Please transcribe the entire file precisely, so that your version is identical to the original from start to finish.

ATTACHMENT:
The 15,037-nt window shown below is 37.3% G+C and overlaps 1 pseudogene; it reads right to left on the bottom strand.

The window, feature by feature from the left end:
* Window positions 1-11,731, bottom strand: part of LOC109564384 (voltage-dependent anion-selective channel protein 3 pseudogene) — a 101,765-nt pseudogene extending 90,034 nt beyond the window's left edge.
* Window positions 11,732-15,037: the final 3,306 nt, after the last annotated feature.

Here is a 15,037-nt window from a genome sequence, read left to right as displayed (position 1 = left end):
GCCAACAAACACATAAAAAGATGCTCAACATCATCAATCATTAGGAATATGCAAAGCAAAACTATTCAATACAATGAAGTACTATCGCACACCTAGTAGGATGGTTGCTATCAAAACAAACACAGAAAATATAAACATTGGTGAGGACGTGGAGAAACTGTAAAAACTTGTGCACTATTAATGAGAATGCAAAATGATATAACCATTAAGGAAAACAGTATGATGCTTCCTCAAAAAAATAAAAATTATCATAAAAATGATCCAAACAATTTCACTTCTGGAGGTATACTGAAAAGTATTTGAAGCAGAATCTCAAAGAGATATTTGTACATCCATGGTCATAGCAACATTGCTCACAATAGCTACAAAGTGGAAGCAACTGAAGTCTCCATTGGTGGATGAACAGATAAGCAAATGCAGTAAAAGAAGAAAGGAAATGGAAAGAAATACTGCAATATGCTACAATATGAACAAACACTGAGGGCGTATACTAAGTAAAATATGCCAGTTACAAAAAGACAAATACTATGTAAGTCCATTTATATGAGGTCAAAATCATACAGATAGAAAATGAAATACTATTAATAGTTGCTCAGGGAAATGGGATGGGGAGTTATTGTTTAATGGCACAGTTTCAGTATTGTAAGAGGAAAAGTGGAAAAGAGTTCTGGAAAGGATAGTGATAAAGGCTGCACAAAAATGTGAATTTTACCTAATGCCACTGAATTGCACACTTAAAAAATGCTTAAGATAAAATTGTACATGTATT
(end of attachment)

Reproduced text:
The 15,037-nt window shown below is 37.3% G+C and overlaps 1 pseudogene; it reads right to left on the bottom strand.

The window, feature by feature from the left end:
* Window positions 1-11,731, bottom strand: part of LOC109564384 (voltage-dependent anion-selective channel protein 3 pseudogene) — a 101,765-nt pseudogene extending 90,034 nt beyond the window's left edge.
* Window positions 11,732-15,037: the final 3,306 nt, after the last annotated feature.

Here is a 15,037-nt window from a genome sequence, read left to right as displayed (position 1 = left end):
GCCAACAAACACATAAAAAGATGCTCAACATCATCAATCATTAGGAATATGCAAAGCAAAACTATTCAATACAATGAAGTACTATCGCACACCTAGTAGGATGGTTGCTATCAAAACAAACACAGAAAATATAAACATTGGTGAGGACGTGGAGAAACTGTAAAAACTTGTGCACTATTAATGAGAATGCAAAATGATATAACCATTAAGGAAAACAGTATGATGCTTCCTCAAAAAAATAAAAATTATCATAAAAATGATCCAAACAATTTCACTTCTGGAGGTATACTGAAAAGTATTTGAAGCAGAATCTCAAAGAGATATTTGTACATCCATGGTCATAGCAACATTGCTCACAATAGCTACAAAGTGGAAGCAACTGAAGTCTCCATTGGTGGATGAACAGATAAGCAAATGCAGTAAAAGAAGAAAGGAAATGGAAAGAAATACTGCAATATGCTACAATATGAACAAACACTGAGGGCGTATACTAAGTAAAATATGCCAGTTACAAAAAGACAAATACTATGTAAGTCCATTTATATGAGGTCAAAATCATACAGATAGAAAATGAAATACTATTAATAGTTGCTCAGGGAAATGGGATGGGGAGTTATTGTTTAATGGCACAGTTTCAGTATTGTAAGAGGAAAAGTGGAAAAGAGTTCTGGAAAGGATAGTGATAAAGGCTGCACAAAAATGTGAATTTTACCTAATGCCACTGAATTGCACACTTAAAAAATGCTTAAGATAAAATTGTACATGTATT